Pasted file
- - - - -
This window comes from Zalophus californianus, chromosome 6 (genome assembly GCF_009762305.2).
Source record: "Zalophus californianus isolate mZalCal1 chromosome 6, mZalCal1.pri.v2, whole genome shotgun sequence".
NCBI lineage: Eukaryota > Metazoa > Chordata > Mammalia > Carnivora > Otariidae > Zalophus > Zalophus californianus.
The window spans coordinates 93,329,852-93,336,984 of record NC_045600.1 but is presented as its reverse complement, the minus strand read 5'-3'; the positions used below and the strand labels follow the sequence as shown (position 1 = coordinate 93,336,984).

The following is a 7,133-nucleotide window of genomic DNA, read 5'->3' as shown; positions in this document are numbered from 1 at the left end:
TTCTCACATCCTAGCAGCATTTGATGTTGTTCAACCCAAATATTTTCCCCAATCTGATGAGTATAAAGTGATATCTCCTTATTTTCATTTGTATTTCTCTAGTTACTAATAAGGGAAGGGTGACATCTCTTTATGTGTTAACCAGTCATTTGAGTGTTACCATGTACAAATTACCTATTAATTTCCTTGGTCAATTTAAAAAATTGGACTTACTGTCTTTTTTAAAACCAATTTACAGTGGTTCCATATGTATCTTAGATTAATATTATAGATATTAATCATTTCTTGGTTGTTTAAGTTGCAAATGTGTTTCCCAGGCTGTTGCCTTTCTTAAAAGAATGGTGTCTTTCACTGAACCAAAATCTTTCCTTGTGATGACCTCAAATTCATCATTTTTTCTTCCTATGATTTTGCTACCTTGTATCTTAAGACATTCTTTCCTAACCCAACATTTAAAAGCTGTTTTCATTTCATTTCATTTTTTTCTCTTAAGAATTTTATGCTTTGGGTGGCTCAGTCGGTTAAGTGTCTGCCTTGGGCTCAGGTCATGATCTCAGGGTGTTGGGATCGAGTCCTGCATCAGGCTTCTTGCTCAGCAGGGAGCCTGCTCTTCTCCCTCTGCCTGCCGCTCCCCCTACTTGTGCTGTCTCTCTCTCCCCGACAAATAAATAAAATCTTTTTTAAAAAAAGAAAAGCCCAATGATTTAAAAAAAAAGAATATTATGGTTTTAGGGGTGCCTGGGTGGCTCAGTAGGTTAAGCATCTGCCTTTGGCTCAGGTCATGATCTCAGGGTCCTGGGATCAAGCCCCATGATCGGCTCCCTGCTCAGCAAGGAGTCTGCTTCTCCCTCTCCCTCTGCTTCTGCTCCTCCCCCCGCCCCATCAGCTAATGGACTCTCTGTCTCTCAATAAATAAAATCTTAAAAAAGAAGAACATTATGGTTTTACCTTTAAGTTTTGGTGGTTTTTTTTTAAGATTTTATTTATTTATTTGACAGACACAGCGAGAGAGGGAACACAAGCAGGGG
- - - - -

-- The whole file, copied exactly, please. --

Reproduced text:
This window comes from Zalophus californianus, chromosome 6 (genome assembly GCF_009762305.2).
Source record: "Zalophus californianus isolate mZalCal1 chromosome 6, mZalCal1.pri.v2, whole genome shotgun sequence".
NCBI lineage: Eukaryota > Metazoa > Chordata > Mammalia > Carnivora > Otariidae > Zalophus > Zalophus californianus.
The window spans coordinates 93,329,852-93,336,984 of record NC_045600.1 but is presented as its reverse complement, the minus strand read 5'-3'; the positions used below and the strand labels follow the sequence as shown (position 1 = coordinate 93,336,984).

The following is a 7,133-nucleotide window of genomic DNA, read 5'->3' as shown; positions in this document are numbered from 1 at the left end:
TTCTCACATCCTAGCAGCATTTGATGTTGTTCAACCCAAATATTTTCCCCAATCTGATGAGTATAAAGTGATATCTCCTTATTTTCATTTGTATTTCTCTAGTTACTAATAAGGGAAGGGTGACATCTCTTTATGTGTTAACCAGTCATTTGAGTGTTACCATGTACAAATTACCTATTAATTTCCTTGGTCAATTTAAAAAATTGGACTTACTGTCTTTTTTAAAACCAATTTACAGTGGTTCCATATGTATCTTAGATTAATATTATAGATATTAATCATTTCTTGGTTGTTTAAGTTGCAAATGTGTTTCCCAGGCTGTTGCCTTTCTTAAAAGAATGGTGTCTTTCACTGAACCAAAATCTTTCCTTGTGATGACCTCAAATTCATCATTTTTTCTTCCTATGATTTTGCTACCTTGTATCTTAAGACATTCTTTCCTAACCCAACATTTAAAAGCTGTTTTCATTTCATTTCATTTTTTTCTCTTAAGAATTTTATGCTTTGGGTGGCTCAGTCGGTTAAGTGTCTGCCTTGGGCTCAGGTCATGATCTCAGGGTGTTGGGATCGAGTCCTGCATCAGGCTTCTTGCTCAGCAGGGAGCCTGCTCTTCTCCCTCTGCCTGCCGCTCCCCCTACTTGTGCTGTCTCTCTCTCCCCGACAAATAAATAAAATCTTTTTTAAAAAAAGAAAAGCCCAATGATTTAAAAAAAAAGAATATTATGGTTTTAGGGGTGCCTGGGTGGCTCAGTAGGTTAAGCATCTGCCTTTGGCTCAGGTCATGATCTCAGGGTCCTGGGATCAAGCCCCATGATCGGCTCCCTGCTCAGCAAGGAGTCTGCTTCTCCCTCTCCCTCTGCTTCTGCTCCTCCCCCCGCCCCATCAGCTAATGGACTCTCTGTCTCTCAATAAATAAAATCTTAAAAAAGAAGAACATTATGGTTTTACCTTTAAGTTTTGGTGGTTTTTTTTTAAGATTTTATTTATTTATTTGACAGACACAGCGAGAGAGGGAACACAAGCAGGGG